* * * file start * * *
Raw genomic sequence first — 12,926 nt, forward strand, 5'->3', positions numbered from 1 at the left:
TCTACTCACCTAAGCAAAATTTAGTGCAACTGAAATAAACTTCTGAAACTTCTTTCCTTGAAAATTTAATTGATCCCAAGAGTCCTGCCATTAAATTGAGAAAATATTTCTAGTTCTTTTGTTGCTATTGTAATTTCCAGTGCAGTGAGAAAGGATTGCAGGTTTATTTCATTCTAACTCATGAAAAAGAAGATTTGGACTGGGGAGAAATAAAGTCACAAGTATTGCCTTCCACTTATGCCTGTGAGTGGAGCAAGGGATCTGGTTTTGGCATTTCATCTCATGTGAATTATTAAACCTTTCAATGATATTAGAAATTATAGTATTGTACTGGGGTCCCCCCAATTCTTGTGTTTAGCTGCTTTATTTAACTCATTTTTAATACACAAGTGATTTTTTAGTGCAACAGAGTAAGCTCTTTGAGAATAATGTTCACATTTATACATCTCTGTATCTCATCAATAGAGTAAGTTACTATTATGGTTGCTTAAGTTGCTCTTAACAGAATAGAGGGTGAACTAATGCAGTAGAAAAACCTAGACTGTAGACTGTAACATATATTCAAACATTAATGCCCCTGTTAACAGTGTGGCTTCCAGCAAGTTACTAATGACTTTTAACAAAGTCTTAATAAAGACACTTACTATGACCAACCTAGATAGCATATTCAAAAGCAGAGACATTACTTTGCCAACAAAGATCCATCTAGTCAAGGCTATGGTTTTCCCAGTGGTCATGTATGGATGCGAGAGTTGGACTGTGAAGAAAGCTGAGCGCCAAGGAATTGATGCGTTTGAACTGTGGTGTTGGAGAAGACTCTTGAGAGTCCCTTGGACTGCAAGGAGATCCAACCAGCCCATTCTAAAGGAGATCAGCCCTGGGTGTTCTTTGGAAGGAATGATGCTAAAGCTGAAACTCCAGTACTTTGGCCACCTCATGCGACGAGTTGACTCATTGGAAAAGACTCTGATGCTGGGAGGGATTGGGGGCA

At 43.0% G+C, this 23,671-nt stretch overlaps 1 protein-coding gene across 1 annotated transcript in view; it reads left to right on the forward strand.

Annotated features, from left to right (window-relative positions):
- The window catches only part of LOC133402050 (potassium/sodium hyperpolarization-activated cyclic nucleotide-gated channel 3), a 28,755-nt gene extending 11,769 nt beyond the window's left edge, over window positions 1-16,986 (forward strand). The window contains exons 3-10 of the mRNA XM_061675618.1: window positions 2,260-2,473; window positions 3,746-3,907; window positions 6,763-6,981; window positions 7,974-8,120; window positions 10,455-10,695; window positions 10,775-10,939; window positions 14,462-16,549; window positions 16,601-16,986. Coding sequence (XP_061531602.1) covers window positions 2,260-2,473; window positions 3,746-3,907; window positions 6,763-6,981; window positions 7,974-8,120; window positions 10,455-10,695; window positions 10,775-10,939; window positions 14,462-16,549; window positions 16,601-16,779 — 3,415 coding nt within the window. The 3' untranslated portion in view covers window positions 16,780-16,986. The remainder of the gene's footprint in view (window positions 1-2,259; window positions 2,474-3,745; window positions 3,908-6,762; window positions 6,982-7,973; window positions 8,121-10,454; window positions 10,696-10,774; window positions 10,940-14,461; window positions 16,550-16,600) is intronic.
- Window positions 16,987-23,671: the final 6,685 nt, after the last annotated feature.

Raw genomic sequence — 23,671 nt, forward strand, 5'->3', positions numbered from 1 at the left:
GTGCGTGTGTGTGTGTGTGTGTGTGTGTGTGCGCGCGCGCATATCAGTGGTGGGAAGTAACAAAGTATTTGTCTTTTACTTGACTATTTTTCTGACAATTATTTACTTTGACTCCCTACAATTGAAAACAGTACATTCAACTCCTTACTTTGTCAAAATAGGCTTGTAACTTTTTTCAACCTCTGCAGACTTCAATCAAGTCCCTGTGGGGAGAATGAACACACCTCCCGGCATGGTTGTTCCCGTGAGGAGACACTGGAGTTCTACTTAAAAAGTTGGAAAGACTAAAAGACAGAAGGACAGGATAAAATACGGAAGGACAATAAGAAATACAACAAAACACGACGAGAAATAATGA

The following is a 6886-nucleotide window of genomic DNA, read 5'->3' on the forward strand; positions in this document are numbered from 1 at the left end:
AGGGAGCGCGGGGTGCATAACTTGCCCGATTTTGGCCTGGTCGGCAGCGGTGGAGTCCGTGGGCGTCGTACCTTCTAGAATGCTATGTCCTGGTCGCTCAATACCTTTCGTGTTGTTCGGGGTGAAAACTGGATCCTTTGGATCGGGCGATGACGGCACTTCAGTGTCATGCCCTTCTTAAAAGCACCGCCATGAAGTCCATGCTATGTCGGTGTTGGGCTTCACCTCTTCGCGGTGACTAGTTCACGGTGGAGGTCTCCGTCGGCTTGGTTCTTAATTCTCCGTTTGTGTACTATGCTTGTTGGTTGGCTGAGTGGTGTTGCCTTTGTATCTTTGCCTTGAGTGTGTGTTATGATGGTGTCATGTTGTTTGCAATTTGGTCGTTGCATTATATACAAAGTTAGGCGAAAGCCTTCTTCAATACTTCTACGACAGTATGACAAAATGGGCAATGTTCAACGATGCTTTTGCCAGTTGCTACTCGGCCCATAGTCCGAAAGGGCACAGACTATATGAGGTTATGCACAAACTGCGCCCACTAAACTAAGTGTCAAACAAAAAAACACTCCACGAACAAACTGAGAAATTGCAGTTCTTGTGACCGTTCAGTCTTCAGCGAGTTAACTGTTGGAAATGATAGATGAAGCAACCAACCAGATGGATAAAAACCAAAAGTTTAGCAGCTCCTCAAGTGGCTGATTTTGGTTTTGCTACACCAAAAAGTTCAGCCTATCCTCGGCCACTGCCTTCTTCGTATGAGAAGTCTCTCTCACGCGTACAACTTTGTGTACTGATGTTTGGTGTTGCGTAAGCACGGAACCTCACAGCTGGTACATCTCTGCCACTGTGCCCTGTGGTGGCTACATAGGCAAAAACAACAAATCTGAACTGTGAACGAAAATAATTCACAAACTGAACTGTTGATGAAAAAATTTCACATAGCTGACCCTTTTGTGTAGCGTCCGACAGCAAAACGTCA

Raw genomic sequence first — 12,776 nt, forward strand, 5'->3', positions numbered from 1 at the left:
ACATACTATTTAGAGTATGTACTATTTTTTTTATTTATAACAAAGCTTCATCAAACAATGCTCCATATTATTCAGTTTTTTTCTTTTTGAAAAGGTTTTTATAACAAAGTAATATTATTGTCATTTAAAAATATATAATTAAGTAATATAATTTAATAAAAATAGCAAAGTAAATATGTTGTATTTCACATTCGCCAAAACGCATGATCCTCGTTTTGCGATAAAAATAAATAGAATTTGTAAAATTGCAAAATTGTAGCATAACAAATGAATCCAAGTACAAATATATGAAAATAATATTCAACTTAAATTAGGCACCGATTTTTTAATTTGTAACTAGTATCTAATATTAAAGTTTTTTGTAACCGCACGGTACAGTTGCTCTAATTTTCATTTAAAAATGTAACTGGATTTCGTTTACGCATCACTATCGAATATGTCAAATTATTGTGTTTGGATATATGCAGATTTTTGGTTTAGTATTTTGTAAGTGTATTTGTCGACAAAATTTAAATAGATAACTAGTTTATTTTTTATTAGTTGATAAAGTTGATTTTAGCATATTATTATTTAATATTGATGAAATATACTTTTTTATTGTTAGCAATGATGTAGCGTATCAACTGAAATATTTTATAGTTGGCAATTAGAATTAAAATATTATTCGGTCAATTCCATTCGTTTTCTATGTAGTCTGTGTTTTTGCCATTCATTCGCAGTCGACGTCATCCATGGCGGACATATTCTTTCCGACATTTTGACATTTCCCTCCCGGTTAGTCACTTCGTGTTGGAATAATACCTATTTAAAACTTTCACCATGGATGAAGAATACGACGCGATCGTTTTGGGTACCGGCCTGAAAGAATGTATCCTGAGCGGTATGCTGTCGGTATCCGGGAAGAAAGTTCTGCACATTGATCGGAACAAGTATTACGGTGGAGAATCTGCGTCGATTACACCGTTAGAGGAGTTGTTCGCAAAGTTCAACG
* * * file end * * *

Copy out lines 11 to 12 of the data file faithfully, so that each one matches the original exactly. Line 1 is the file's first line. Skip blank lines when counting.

Raw genomic sequence first — 12,776 nt, forward strand, 5'->3', positions numbered from 1 at the left:
ACATACTATTTAGAGTATGTACTATTTTTTTTATTTATAACAAAGCTTCATCAAACAATGCTCCATATTATTCAGTTTTTTTCTTTTTGAAAAGGTTTTTATAACAAAGTAATATTATTGTCATTTAAAAATATATAATTAAGTAATATAATTTAATAAAAATAGCAAAGTAAATATGTTGTATTTCACATTCGCCAAAACGCATGATCCTCGTTTTGCGATAAAAATAAATAGAATTTGTAAAATTGCAAAATTGTAGCATAACAAATGAATCCAAGTACAAATATATGAAAATAATATTCAACTTAAATTAGGCACCGATTTTTTAATTTGTAACTAGTATCTAATATTAAAGTTTTTTGTAACCGCACGGTACAGTTGCTCTAATTTTCATTTAAAAATGTAACTGGATTTCGTTTACGCATCACTATCGAATATGTCAAATTATTGTGTTTGGATATATGCAGATTTTTGGTTTAGTATTTTGTAAGTGTATTTGTCGACAAAATTTAAATAGATAACTAGTTTATTTTTTATTAGTTGATAAAGTTGATTTTAGCATATTATTATTTAATATTGATGAAATATACTTTTTTATTGTTAGCAATGATGTAGCGTATCAACTGAAATATTTTATAGTTGGCAATTAGAATTAAAATATTATTCGGTCAATTCCATTCGTTTTCTATGTAGTCTGTGTTTTTGCCATTCATTCGCAGTCGACGTCATCCATGGCGGACATATTCTTTCCGACATTTTGACATTTCCCTCCCGGTTAGTCACTTCGTGTTGGAATAATACCTATTTAAAACTTTCACCATGGATGAAGAATACGACGCGATCGTTTTGGGTACCGGCCTGAAAGAATGTATCCTGAGCGGTATGCTGTCGGTATCCGGGAAGAAAGTTCTGCACATTGATCGGAACAAGTATTACGGTGGAGAATCTGCGTCGATTACACCGTTAGAGGAGTTGTTCGCAAAGTTCAACG